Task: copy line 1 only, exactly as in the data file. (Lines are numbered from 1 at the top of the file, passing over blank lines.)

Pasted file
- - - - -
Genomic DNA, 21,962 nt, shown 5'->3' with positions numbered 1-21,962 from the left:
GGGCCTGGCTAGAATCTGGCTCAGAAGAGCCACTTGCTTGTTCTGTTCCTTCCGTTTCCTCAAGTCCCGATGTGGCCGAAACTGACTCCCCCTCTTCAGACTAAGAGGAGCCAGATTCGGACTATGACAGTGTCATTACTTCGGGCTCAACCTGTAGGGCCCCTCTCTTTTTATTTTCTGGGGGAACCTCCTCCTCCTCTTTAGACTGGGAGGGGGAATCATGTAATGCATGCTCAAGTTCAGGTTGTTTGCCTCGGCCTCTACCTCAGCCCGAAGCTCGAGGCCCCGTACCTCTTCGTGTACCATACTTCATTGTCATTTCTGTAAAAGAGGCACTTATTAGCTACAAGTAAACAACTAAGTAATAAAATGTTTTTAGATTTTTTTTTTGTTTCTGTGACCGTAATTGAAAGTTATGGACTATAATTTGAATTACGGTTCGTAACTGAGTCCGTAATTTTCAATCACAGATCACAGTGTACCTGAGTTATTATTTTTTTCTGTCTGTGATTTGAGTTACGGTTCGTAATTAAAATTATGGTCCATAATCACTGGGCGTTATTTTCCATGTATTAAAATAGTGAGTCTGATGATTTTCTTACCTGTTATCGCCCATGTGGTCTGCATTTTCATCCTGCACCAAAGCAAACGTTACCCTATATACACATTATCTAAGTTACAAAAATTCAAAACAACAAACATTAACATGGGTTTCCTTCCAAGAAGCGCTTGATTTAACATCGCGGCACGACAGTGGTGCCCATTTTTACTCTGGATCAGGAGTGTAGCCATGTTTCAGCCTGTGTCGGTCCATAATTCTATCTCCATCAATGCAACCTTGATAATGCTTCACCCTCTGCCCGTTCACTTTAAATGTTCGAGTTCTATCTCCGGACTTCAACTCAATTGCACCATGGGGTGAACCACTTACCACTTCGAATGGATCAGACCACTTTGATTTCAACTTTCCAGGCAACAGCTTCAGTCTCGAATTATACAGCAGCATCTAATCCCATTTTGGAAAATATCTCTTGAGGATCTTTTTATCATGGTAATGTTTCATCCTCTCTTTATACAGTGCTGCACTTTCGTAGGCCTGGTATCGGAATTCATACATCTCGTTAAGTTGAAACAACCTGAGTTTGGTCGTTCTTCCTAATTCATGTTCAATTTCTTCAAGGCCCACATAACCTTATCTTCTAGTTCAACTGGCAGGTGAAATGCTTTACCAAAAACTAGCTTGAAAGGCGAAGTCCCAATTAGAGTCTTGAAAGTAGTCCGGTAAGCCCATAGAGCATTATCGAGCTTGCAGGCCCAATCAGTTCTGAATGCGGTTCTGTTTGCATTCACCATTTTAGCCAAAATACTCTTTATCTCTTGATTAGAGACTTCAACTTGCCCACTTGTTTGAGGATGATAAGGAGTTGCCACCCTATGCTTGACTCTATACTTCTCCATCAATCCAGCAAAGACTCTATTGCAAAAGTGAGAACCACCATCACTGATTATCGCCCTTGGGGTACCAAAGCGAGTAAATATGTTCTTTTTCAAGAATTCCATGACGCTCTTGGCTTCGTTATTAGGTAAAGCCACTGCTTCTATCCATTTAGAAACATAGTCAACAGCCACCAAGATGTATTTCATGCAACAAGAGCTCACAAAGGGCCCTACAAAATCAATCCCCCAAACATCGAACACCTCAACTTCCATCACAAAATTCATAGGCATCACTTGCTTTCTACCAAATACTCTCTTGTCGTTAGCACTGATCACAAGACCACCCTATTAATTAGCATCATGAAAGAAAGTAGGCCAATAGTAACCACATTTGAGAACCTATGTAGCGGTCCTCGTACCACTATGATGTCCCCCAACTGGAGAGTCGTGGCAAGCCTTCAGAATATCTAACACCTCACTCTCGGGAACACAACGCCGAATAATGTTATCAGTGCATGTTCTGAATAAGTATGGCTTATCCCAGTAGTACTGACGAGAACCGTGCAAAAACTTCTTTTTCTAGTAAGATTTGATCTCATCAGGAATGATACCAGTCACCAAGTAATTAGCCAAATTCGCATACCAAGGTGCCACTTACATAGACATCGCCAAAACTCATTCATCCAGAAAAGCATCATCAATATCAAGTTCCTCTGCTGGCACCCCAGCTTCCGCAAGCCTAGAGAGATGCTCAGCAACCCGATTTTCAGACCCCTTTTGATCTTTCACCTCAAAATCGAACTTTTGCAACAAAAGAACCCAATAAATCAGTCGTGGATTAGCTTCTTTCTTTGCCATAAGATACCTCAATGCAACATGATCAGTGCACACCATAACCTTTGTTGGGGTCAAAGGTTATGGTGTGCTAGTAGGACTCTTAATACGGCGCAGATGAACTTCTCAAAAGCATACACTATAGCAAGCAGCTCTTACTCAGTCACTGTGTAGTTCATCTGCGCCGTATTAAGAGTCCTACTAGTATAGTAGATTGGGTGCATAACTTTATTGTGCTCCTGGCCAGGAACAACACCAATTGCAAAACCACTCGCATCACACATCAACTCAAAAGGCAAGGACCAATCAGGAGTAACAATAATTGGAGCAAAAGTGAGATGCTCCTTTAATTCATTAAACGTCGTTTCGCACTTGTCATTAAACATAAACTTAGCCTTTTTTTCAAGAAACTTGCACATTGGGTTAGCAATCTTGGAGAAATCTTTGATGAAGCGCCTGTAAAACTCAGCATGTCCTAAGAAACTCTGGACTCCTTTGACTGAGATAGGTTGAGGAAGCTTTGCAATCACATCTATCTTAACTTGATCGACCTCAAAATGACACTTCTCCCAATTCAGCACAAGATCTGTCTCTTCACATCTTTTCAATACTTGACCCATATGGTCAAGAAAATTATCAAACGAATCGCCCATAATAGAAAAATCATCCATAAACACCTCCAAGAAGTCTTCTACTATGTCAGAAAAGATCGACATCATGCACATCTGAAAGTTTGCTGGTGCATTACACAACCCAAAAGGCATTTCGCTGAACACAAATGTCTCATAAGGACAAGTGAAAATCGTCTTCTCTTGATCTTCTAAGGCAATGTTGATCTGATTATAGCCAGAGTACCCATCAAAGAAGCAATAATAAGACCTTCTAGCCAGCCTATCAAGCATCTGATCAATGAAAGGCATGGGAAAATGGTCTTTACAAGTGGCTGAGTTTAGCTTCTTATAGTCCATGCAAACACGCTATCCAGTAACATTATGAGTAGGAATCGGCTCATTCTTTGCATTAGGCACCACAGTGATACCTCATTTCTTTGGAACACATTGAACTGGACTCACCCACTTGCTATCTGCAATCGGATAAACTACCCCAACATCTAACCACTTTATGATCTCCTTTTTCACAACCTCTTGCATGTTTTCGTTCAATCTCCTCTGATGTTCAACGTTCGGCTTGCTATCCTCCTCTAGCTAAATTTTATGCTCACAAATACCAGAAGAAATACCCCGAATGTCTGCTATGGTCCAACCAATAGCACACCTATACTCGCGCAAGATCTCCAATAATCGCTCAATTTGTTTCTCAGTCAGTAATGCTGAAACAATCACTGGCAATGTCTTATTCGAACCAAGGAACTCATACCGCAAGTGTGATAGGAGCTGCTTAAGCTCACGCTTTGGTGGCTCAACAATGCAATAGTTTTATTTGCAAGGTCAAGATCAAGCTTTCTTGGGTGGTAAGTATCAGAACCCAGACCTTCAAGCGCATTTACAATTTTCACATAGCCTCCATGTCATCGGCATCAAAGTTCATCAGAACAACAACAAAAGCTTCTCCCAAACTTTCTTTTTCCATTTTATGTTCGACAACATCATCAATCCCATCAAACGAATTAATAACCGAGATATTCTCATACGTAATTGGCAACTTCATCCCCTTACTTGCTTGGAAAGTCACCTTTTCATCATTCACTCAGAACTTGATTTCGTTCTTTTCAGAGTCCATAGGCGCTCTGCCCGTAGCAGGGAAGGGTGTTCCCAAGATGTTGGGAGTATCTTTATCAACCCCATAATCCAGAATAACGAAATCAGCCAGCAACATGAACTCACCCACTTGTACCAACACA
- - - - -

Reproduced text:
Genomic DNA, 21,962 nt, shown 5'->3' with positions numbered 1-21,962 from the left: